BY STEPHEN TANZER | JANUARY 26, 2017
François Bitouzet described 2015 as “a very silky, balanced year for Volnays” despite the challenging conditions. “It was a very dry year with strong oidium pressures, even worse than the last bad oidium year, 2004,” he told me in mid-November. “We had to treat the vines every eight days during the period before and after the flowering; we couldn’t allow a window for the oidium to become established. Of course, the combination of the sulfur treatments and some échaudage [scalding of the grapes by the sun] in early July risked burning the fruit. But the grapes remained firm and there was almost nothing to eliminate at harvest time.” Bitouzet began picking his Pinot Noir on September 2 and, with potential alcohols around 13%, 2015 was the first year he did not chaptalize at all. Yields in his village holdings were low due to hail damage during the previous three years, but his crus produced a healthy 40 to 42 hectoliters per hectare.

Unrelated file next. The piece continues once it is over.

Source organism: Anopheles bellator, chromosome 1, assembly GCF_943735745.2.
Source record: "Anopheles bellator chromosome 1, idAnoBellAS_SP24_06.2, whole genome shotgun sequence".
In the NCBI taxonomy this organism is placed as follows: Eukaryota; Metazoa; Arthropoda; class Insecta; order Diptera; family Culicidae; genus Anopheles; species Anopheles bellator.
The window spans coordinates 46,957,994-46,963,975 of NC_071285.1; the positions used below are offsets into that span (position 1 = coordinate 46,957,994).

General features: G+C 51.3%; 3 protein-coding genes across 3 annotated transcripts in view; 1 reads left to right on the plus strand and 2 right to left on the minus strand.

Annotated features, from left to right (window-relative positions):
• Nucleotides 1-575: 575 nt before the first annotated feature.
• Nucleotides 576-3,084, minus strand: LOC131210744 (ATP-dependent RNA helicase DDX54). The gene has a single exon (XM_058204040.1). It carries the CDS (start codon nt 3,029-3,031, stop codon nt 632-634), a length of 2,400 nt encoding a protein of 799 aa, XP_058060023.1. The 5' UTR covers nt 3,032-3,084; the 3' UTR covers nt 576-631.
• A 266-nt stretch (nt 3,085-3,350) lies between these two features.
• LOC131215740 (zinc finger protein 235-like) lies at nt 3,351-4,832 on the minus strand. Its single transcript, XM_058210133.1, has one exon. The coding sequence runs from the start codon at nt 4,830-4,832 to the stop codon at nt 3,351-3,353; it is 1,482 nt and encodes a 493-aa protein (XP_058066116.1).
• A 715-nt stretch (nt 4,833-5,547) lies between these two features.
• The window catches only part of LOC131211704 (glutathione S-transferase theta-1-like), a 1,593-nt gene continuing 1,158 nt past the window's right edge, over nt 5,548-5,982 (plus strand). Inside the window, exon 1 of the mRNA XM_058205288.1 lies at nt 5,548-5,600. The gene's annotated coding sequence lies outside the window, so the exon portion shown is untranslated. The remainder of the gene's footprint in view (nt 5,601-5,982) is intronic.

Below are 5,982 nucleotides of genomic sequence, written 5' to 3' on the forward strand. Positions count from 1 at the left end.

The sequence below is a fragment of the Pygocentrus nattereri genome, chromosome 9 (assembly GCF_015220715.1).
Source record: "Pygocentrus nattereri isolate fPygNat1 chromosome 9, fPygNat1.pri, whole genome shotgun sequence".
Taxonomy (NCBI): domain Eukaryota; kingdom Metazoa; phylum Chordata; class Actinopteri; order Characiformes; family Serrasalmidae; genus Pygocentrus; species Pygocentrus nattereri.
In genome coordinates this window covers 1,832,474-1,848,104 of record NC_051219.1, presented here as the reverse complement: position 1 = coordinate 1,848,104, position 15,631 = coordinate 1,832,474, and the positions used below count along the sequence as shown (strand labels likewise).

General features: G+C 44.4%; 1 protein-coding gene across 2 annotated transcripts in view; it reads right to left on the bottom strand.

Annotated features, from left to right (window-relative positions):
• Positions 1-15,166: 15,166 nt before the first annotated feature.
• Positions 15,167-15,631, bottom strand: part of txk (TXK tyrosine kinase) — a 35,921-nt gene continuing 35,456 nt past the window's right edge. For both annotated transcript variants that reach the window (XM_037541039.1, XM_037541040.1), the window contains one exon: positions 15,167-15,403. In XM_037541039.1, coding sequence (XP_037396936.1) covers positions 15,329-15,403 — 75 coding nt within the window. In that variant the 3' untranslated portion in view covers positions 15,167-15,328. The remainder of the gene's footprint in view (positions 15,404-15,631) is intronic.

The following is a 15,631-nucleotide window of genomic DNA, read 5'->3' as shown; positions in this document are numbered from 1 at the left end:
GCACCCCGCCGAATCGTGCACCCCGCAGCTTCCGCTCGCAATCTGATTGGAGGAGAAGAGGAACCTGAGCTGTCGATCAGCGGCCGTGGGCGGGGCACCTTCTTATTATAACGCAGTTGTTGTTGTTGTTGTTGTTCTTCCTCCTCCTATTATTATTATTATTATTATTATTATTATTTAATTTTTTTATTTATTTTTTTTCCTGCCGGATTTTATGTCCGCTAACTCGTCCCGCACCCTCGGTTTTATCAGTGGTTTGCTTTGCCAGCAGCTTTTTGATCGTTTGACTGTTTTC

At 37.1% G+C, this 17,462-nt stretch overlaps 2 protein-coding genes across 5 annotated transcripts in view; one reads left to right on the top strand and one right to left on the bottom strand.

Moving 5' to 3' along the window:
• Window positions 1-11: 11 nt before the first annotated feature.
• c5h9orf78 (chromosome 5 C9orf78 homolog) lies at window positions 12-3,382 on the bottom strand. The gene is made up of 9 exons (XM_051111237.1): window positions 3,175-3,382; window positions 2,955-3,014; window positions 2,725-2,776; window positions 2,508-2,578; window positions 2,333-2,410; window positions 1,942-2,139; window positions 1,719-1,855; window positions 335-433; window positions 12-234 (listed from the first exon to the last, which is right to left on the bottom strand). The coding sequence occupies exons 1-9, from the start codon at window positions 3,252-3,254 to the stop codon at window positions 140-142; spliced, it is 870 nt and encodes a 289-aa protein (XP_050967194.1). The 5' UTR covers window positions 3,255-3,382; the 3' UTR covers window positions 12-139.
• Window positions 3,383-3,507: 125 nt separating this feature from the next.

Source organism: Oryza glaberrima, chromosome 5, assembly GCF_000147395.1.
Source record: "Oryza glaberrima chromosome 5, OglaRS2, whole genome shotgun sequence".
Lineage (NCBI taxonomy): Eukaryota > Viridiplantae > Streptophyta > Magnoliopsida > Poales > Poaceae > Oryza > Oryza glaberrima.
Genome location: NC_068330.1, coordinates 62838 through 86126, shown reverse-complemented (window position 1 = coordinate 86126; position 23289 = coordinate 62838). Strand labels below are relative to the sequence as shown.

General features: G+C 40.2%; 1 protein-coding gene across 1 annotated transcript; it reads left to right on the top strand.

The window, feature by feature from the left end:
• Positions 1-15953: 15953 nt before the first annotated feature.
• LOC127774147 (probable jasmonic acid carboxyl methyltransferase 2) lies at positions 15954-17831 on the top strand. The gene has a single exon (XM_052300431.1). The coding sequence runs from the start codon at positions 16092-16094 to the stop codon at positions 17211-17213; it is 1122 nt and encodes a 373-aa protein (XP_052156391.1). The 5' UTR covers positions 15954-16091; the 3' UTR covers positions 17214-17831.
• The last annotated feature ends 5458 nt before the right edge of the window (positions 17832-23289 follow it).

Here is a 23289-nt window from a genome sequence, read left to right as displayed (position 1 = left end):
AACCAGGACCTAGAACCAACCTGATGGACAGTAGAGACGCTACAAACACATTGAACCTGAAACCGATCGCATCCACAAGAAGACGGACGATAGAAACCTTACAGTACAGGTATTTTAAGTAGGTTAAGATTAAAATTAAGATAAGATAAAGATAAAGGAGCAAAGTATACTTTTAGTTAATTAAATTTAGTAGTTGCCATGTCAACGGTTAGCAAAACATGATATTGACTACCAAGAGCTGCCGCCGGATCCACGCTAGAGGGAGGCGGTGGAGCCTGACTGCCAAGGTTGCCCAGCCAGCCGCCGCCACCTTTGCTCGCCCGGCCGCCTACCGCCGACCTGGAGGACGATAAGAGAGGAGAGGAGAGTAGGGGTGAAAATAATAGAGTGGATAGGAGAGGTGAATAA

Bitouzet carried out a ten-day pre-fermentation cold soak at 8 to 10 degrees C., using dry ice on top of the closed vats to chill the juice. Once the fermentations began, he drained ten liters of juice, poured it on top of the cap, and then punched down twice a day for five or six days. At the time of my visit, the premier crus were in tank and Bitouzet was planning to bottle them in March.
Domaine Forey Père et Fils
Régis Forey was a very late harvester in 2015, picking after the rain “because the maturity had been blocked and the grapes were not ripe.” Forey maintained that the grapes gained acidity as a result of the rain but did not lose sugar, and that the seeds got riper; he believes the resulting wines are crunchier and better balanced as a result. He destemmed all of his fruit in 2015, and did very little chaptalization and no acidification. And he minimized his extraction to two pigeages and one remontage per day during the early part of the fermentation and every two days toward the end. Forey still uses a very high percentage of new oak but emphasized that he uses “very little toast.”